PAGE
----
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World Prison Population Statistics
The British government's Home Office " Research, Development and Statistics Directorate" produce a publication called Research Findings. It covers many topics pertinent to policy-related research and has periodically provided information on the world prison population.
The man responsible for producing these particular briefings - Roy Walmsley - has since gone on to work with the international centre for prison studies, at King's College in London (see details of this excellent statistical resource below).
Here we reproduce details from the summary page of Research Findings No 116, produced in 2000.
Research Findings No 116
WORLD PRISON POPULATION LIST (second edition)
The World Prison Population List gives details of the number of prisoners held in some 200 independent countries and dependent territories. It shows the differences in the level of imprisonment across the world and makes possible an estimate of the world prison population total.
- Some 8.6 million people are held in penal institutions throughout the world, either as pre-trial detainees (remand prisoners) or having been convicted and sentenced. Half of these are in the United States (1.85m), China (1.4m) or Russia (1.05m).
- Russia has the highest prison population rate in the world, some 730 per 100,000 of the national population, followed by the USA (680), the Cayman Islands (665), Belarus (575), Kazakhstan (495), the Bahamas (485), the US Virgin Islands (475), Belize (460), Bermuda (445) and Kyrgyzstan (440).
- However, almost two-thirds of countries (64%) have rates of 150 per 100,000 or below. (The United Kingdom's rate of 125 per 100,000 of the national population places it at about the mid-point in the World List. Among European Union countries its rate is the second highest, after Portugal's 130.)
- Prison population rates vary considerably between different regions of the world, and between different parts of the same continent. For example:
- in Africa the median rate for western and central African countries is 50 whereas for southern African countries it is 260;
- in the Americas the median rate for south American countries is 115 whereas for Caribbean countries it is 330;
- in Asia the median rate for south central Asian countries (mainly the Indian sub-continent) is 45 whereas for (ex-Soviet) central Asian countries it is about 260;
- in Europe the median rate for southern European countries is 70 whereas for central and eastern European countries it is 220;
- in Oceania (including Australia and New Zealand) the median rate is 120.
- Prison populations are growing in many parts of the world. Updated information on countries included in the first edition of the List shows that prison populations have risen in 70% of these countries; a similar pattern is evident in all continents.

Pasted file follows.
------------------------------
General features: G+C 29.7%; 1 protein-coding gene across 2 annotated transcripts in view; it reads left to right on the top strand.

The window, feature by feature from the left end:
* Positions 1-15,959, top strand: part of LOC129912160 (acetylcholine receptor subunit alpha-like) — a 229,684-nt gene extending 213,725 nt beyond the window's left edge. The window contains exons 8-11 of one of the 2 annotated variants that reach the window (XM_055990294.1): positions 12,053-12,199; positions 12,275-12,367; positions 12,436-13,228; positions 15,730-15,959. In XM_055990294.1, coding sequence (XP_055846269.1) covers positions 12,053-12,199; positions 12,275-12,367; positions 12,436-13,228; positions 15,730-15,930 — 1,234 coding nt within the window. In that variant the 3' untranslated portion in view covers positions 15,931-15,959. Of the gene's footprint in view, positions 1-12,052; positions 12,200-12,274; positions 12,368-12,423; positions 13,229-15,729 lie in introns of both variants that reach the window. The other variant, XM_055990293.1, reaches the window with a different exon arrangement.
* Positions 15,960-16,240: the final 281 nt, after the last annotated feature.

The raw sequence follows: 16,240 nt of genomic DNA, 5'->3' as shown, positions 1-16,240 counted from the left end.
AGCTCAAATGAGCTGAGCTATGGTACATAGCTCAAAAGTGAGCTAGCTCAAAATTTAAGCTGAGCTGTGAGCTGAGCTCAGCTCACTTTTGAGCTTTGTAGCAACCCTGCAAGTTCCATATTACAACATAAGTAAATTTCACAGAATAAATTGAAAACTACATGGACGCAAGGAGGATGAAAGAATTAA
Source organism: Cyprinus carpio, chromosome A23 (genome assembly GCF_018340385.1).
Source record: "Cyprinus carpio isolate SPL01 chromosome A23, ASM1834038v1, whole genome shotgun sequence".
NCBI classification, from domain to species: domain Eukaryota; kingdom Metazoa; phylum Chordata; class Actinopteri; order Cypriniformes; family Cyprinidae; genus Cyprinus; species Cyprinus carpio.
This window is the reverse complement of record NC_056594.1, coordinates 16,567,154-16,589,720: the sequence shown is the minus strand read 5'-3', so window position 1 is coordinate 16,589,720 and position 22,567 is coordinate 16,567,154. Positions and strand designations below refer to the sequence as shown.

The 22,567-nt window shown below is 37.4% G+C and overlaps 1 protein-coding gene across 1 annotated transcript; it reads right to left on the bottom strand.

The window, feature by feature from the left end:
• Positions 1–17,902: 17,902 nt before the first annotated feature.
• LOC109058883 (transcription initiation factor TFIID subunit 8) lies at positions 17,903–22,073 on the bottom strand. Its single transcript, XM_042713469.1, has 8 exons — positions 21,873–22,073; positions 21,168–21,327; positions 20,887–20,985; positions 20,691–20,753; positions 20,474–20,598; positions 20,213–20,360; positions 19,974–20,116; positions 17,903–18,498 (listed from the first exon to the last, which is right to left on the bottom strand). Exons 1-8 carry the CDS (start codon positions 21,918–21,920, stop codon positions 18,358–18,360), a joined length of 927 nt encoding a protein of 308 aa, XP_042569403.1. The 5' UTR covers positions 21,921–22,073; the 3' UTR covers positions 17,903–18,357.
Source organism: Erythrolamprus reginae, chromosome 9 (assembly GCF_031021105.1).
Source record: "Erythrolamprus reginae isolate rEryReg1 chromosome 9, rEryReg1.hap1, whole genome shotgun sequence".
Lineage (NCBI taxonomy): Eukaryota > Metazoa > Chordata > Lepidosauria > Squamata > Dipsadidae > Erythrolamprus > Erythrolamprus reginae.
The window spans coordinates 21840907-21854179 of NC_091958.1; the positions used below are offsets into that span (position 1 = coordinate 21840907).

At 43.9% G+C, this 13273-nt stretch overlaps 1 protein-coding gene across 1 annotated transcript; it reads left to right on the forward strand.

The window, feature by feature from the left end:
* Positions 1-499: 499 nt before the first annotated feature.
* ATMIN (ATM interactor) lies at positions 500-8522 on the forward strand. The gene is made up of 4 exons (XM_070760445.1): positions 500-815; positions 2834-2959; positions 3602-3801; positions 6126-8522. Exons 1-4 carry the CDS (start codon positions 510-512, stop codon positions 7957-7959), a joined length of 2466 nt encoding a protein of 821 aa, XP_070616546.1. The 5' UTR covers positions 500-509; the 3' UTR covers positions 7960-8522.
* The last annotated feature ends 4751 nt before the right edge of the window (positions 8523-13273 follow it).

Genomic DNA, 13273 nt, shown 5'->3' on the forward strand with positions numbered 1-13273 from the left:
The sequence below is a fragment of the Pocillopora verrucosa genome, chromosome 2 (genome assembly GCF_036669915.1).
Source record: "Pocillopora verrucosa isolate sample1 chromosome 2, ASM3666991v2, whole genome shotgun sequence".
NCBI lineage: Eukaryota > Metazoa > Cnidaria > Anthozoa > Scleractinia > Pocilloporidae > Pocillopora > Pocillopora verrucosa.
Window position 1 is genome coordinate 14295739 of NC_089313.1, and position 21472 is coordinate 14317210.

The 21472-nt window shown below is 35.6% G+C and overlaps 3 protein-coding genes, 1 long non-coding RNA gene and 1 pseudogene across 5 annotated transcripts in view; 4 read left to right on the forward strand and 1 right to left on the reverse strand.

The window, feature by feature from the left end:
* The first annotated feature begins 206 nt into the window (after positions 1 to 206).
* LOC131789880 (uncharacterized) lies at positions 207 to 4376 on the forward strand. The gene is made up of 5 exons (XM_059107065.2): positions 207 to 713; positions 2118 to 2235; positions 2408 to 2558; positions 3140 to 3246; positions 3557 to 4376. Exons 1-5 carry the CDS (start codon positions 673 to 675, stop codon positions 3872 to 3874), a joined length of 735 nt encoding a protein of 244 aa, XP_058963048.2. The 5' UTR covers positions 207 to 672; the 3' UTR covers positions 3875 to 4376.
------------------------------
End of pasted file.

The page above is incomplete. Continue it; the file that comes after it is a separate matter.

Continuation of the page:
Notes to World Prison Population List
This second edition of the World Prison Population List has been compiled, like the first edition, from a variety of sources.
In almost all cases the original source is the national prison administration of the country concerned, or else the Ministry responsible for the prison administration. Most figures relate to dates between the beginning of 1996 and the end of 1999.
Since prison population rates (per 100,000 of the national population) are based on estimates of the national population they have been rounded to the nearest five in order to avoid a spurious appearance of precision. In order to compare prison population rates in different regions of the world, and to estimate the number of persons held in prison in the countries for which information is not available, median rates have been used because they minimise the effect of countries with rates that are untypically high or low.
The List has a number of weaknesses. It lacks information on 19 independent countries and figures do not relate to the same date. Comparability is further compromised by different practice in different countries, for example with regard to whether all pre-trial detainees and juveniles are held under the authority of the prison administration, and also whether the prison administration is responsible for psychiatrically ill offenders and offenders being detained for treatment for alcoholism. People held in custody are usually omitted from national totals if they are not under the authority of the prison administration.
Despite its limitations it is hoped that the World Prison Population List will be found useful by academic criminologists who are studying the use of imprisonment world-wide and by non- governmental organisations who are interested in variations in criminal justice practice. The data - for all its imperfections - may prompt fresh thought among policy makers and other criminal justice experts about the size of the prison population in their country, given the huge costs and disputed efficacy of imprisonment.
An index of Research Findings can be found on the British government' Home Office website at:
Reproduced with permission.